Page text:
The Republican National Convention began Monday, and the lineup of speakers includes the standard mix of party leaders and nonpoliticians.
To get a sense of the message the Republican Party is trying to send with its event, we have identified and listed the speakers at the convention who were chosen for what their stories represent, rather than their place in Republican politics—those who are not politicians or well-known Trump surrogates. (We’ve also left out two names because we could not be certain of their identities.) Here are those speakers, in order of their place on the published schedule.
Amy Johnson Ford
Ford is a nurse from West Virginia who treated COVID-19 patients in Brooklyn. She does not appear to be a very political figure, and she may be there as a representative of health care workers on the front lines.
Mark and Patricia McCloskey
The McCloskeys made international headlines on June 28 when they pointed guns at a group of peaceful Black Lives Matter protesters passing by their palatial home in St. Louis. The McCloskeys have each been charged with unlawful use of a weapon, a felony. An investigation by the St. Louis Post-Dispatch unearthed a number of other moves by the litigious couple, such as:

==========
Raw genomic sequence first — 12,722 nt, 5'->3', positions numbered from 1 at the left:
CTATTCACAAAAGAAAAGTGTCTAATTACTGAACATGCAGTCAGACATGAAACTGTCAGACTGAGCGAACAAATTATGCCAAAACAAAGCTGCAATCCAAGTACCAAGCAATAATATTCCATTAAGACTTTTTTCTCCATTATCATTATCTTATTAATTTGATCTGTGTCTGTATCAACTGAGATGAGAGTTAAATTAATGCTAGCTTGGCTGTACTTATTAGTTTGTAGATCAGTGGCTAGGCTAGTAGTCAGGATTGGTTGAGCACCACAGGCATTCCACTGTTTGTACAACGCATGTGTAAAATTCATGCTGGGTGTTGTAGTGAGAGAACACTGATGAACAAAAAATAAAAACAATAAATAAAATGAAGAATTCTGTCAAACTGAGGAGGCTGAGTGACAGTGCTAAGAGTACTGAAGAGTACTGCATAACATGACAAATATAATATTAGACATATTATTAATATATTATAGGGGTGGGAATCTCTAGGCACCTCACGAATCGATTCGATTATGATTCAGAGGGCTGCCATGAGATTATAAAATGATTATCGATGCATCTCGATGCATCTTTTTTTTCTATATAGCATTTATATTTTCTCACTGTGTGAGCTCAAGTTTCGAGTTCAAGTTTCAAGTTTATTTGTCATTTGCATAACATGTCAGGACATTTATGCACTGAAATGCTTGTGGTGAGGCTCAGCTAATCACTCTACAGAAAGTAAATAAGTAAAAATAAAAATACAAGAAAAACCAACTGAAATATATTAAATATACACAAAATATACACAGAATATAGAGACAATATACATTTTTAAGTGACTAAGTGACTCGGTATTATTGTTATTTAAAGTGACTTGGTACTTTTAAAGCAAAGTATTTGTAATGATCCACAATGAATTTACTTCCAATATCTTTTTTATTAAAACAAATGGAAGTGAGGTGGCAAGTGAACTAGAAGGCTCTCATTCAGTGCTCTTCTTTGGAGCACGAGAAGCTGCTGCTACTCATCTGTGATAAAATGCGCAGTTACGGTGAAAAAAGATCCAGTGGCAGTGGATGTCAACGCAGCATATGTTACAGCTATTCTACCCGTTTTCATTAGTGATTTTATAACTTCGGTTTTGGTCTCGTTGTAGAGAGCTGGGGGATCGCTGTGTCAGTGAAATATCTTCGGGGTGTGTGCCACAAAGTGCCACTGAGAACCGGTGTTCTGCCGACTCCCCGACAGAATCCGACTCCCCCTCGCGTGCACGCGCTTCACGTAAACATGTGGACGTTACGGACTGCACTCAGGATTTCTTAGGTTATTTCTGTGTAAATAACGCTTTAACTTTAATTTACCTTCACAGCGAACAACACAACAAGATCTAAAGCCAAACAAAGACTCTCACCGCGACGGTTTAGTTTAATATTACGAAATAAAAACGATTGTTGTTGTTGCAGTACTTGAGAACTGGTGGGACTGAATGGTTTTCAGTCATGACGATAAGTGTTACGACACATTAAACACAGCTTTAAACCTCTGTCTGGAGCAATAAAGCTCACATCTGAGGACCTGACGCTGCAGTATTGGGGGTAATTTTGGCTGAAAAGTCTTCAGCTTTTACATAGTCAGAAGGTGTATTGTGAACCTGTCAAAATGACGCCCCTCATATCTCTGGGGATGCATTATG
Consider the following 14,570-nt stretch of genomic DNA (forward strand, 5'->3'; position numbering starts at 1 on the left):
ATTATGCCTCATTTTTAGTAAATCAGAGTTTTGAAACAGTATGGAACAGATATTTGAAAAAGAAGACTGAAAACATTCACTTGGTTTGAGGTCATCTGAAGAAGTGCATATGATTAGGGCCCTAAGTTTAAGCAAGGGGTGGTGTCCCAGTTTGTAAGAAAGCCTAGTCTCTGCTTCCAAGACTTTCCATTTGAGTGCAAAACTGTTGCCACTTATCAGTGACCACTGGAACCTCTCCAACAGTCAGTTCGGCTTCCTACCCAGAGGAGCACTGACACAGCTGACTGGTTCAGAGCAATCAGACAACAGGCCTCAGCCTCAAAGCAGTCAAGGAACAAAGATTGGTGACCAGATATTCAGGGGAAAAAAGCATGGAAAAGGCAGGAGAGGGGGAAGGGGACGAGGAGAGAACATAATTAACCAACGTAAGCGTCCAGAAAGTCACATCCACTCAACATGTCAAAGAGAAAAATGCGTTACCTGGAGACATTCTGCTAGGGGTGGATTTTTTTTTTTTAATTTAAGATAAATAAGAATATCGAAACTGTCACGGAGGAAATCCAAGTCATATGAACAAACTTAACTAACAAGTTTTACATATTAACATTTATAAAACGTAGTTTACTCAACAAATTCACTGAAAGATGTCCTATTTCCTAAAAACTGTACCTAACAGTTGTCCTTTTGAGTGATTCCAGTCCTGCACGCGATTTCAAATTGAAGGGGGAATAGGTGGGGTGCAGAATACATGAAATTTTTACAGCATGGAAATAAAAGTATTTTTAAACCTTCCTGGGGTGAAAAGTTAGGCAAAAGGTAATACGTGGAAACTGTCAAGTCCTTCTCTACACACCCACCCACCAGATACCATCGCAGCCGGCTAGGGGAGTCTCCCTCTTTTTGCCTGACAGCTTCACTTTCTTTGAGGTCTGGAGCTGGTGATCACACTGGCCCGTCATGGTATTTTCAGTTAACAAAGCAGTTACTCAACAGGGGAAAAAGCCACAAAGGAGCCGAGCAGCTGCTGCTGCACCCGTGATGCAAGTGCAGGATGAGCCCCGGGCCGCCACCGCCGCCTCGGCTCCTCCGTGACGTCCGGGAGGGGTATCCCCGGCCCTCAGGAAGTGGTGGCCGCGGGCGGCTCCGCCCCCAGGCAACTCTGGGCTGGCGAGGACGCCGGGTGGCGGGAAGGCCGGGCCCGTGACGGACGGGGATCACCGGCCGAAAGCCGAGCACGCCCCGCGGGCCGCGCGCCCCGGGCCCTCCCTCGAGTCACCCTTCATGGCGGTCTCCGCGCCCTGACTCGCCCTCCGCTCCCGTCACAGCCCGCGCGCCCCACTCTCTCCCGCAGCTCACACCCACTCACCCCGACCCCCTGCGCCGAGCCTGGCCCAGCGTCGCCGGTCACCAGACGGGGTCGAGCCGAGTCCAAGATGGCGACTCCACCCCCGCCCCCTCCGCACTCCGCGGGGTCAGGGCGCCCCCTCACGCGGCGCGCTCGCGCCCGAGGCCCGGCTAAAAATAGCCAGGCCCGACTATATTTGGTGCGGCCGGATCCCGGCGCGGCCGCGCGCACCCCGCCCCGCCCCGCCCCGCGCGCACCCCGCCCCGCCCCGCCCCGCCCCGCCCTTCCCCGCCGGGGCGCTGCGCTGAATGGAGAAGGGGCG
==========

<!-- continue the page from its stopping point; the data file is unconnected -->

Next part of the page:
• Suing to claim squatter’s rights on land that was set aside for common use
• Suing the neighborhood association for using a photo of their house in a brochure
• Suing Mark’s sister, father, and father’s caretaker for defamation
• Suing the neighborhood trustees to enforce their rule against unmarried people living together (something interpreted as an attempt to ban gay couples)
• Destroying beehives owned by the neighboring Jewish Central Reform Congregation
• Pointing a gun at a neighbor who tried to cut through the grass in front of their home
The McCloskeys have said they were worried the protesters would invade their home. “They were going to kill us,” Patricia told Fox News host Sean Hannity. Mark told the Post-Dispatch, “I believe in my heart of hearts that the only thing that kept those mobsters, that crowd, away from us is that we were standing there with guns.”
Pollack’s daughter Meadow was killed in the shooting at Marjory Stoneman Douglas High School in Parkland, Florida. He has been an outspoken Trump supporter and has said he believes that school security measures and “school marshals” can prevent future mass shootings. At the Democratic National Convention last week, the father of another girl killed in the shooting spoke to the urgent need for gun control measures.
The owner of a small coffee shop chain in Montana, Weinreis was the first small-business owner in Montana to apply for and receive a Paycheck Protection Program loan.
Johnson is a well-known figure in the anti-abortion world. She worked at a Planned Parenthood clinic as its director but in 2009 disavowed her employer and resigned to join the anti-abortion movement. She then published two books about abortion, and her memoir was turned into a popular Christian movie. Her story has been called into question by two investigative reporters.
A lobsterman in Maine, Jason Joyce is expected to praise Trump’s policies he believes have helped fisheries and the industry.